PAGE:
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Publication numberUS7754814 B2
Publication typeGrant
Application numberUS 11/129,940
Publication dateJul 13, 2010
Priority dateMay 16, 2005
Fee statusPaid
Also published asUS20060258811, WO2006124296A2, WO2006124296A3
Publication number11129940, 129940, US 7754814 B2, US 7754814B2, US-B2-7754814, US7754814 B2, US7754814B2
InventorsCarolyn Barcus, Mike Musgrave
Original AssigneeFina Technology, Inc.
Export CitationBiBTeX, EndNote, RefMan
External Links: USPTO, USPTO Assignment, Espacenet
Polypropylene materials and method of preparing polypropylene materials
US 7754814 B2
Abstract
A polypropylene material is prepared from a blend of polypropylene impact copolymer and high crystallinity polypropylene having less than 2 percent xylene solubles. The material is prepared by blending the polymers while they are in a molten state, and forming a film or sheet from the polymer blend. The material has particular application to forming slit film tapes and similar materials. The resultant materials exhibit increased tenacity, elongation and toughness and less shrinkage as compared to those materials prepared solely from propylene homopolymers. The materials also have a better overall balance of physical properties than other blends for certain applications.
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Claims(7)
1. A polypropylene tape comprising a melt blended polypropylene impact copolymer and high crystallinity polypropylene having less than about 2 percent xylenes solubles being present in an amount of less than 80 percent by total weight of polymer blend and having an ethylene-propylene rubber phase in an amount of from about 5 percent or more by weight of copolymer.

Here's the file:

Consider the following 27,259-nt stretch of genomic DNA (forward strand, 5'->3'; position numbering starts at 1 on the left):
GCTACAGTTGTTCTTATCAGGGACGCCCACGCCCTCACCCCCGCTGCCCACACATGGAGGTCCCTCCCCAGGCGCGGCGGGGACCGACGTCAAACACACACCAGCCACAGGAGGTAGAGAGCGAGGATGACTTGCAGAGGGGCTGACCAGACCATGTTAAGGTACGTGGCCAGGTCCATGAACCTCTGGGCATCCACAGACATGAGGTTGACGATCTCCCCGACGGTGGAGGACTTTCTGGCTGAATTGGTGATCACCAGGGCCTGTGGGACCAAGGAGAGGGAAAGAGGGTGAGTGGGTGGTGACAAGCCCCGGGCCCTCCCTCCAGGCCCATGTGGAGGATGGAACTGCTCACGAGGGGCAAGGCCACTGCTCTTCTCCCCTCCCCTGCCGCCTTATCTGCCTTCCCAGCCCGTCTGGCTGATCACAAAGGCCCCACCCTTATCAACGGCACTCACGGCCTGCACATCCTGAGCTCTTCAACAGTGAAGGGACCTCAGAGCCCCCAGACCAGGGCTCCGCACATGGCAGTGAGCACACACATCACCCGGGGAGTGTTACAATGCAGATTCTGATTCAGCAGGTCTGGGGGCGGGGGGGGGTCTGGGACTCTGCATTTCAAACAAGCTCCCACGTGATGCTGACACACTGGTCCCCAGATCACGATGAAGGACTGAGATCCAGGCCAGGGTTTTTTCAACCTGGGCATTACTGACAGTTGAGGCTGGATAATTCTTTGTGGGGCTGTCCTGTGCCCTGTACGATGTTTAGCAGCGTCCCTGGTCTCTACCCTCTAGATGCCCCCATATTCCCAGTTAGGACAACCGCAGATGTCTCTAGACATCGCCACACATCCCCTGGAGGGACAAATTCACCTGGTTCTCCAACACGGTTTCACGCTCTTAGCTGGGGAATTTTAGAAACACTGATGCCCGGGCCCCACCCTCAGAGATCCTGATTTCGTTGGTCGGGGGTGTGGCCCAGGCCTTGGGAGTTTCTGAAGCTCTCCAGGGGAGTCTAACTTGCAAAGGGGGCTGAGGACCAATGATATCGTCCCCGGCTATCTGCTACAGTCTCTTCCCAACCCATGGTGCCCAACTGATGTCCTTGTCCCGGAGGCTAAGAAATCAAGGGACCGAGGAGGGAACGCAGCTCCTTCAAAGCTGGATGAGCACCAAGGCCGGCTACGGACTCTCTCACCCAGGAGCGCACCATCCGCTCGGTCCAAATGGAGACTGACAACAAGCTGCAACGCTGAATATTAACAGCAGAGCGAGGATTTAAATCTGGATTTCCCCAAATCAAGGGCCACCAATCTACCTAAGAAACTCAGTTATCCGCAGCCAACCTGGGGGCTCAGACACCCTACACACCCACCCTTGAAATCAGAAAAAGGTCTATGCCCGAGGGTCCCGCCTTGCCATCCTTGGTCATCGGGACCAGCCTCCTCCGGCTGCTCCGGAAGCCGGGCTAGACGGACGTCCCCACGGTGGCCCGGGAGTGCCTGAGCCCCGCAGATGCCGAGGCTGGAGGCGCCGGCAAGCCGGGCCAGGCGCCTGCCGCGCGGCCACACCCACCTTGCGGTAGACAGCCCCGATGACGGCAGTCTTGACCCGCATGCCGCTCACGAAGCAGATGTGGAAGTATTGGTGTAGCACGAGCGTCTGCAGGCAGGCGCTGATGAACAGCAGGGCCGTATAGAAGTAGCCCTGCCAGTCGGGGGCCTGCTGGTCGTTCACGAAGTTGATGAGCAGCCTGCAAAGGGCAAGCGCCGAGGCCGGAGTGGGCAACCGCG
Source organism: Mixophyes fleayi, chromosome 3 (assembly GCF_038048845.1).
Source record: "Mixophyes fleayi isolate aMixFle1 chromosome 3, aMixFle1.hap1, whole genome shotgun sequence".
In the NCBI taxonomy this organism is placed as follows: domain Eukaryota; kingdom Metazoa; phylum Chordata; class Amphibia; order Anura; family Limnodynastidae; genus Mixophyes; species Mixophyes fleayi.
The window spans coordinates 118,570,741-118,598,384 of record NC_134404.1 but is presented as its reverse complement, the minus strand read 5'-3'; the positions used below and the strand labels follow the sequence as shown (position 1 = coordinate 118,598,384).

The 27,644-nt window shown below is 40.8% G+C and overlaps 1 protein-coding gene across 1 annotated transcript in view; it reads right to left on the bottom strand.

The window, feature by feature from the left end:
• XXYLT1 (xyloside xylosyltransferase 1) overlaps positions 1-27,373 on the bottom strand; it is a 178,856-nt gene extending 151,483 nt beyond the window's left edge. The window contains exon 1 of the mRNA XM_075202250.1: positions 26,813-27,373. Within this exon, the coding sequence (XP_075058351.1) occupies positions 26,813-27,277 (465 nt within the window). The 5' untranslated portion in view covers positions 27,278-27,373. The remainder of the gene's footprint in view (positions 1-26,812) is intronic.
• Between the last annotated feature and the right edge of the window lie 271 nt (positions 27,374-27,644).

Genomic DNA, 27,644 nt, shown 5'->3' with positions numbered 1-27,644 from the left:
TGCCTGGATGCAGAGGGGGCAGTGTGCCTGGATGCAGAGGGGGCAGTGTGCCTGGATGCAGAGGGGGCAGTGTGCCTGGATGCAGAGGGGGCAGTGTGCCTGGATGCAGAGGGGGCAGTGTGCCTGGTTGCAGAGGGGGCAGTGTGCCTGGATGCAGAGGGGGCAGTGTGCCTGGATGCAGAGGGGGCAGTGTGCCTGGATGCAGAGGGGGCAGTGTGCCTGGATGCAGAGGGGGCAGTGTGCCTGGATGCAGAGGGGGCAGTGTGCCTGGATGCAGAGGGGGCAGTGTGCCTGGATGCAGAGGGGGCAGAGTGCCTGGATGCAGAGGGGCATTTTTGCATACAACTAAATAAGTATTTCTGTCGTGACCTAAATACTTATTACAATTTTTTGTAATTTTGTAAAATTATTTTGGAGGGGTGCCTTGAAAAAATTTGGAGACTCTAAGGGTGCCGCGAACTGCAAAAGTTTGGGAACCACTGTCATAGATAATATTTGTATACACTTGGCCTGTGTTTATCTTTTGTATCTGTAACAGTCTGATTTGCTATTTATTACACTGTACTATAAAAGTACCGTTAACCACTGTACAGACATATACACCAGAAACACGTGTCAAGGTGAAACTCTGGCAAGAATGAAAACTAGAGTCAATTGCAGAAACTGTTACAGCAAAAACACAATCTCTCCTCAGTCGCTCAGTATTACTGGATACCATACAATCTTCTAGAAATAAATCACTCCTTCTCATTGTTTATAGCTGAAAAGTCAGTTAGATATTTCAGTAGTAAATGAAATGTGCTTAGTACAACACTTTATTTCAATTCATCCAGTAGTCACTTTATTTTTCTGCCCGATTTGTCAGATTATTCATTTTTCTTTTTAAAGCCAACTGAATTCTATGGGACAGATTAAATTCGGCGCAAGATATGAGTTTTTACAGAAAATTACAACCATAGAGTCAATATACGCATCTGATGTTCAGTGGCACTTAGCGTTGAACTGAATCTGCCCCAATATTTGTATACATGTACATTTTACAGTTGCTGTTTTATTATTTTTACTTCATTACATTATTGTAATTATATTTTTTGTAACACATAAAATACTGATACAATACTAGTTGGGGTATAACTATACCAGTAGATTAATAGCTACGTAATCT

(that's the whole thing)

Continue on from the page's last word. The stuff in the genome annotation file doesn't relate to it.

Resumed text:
2. An article comprising a material formed from a melt blend of a polypropylene impact copolymer and high crystallinity polypropylene having a xylene solubles content of less than about 2 percent.
3. The article of claim 1, wherein the article is selected from a group consisting of carpet backing, a bag, a sack, wrapping, rope, cordage, artificial grass or turf, a geotextile material, netting, a layer of fabric, an industrial packaging fabric, tape, strapping, packaging tape, and box sealing tape.
4. The article of claim 2 wherein the article is a carpet backing.
5. The article of claim 4 wherein the carpet backing has improved dimensional stability as compared to a conventional carpet backing.
6. A polypropylene article comprising a plurality of polypropylene slit film tapes that are interlaced or woven together and wherein the slit film tapes are each formed from a blend of a heterophasic propylene copolymer and a high crystallinity propylene homopolymer.
7. The polypropylene article of claim 6 wherein the article is a textile material.
Description
TECHNICAL FIELD

The invention relates generally to materials prepared from polypropylene, and more particularly, to films and similar materials prepared from polypropylene blends, such as blends of high crystallinity polypropylene (HCPP) and polypropylene impact copolymer (ICP).

BACKGROUND

Polypropylene can be used in the manufacture of a variety of materials. In particular, polypropylene has been found useful in forming films and similar materials having a small or reduced thickness. One such material includes slit film tapes, which are used for a variety of applications. Common applications for polypropylene slit film tapes include carpet backing; industrial-type bags, sacks, or wraps; ropes or cordage; artificial grass and geotextiles. They can be particularly useful in woven materials or fabrics that require a high degree of durability and toughness. It is beneficial if the slit film tape can process easily and be resistant to breakage during all phases of the life of the tape, including manufacturing, weaving, and in the final fabric. Manufacturing of polypropylene slit film tapes is an extrusion process well known in the art, and inferior processability and strength can result in reduced extrusion efficiencies. Slit film tapes that break during weaving result in reduced loom efficiencies as well as a higher level of fabric defects.

Polypropylene slit film tapes are typically prepared from semi-crystalline, propylene homopolymers. These homopolymers are generally isotactic polymers prepared from stereospecific catalysts, such as Ziegler-Natta catalysts, which are well known in the art. While such polymers have provided polypropylene tapes with acceptable properties in the past, improvements in physical properties such as tenacity, toughness, elongation and reduced shrinkage are desirable.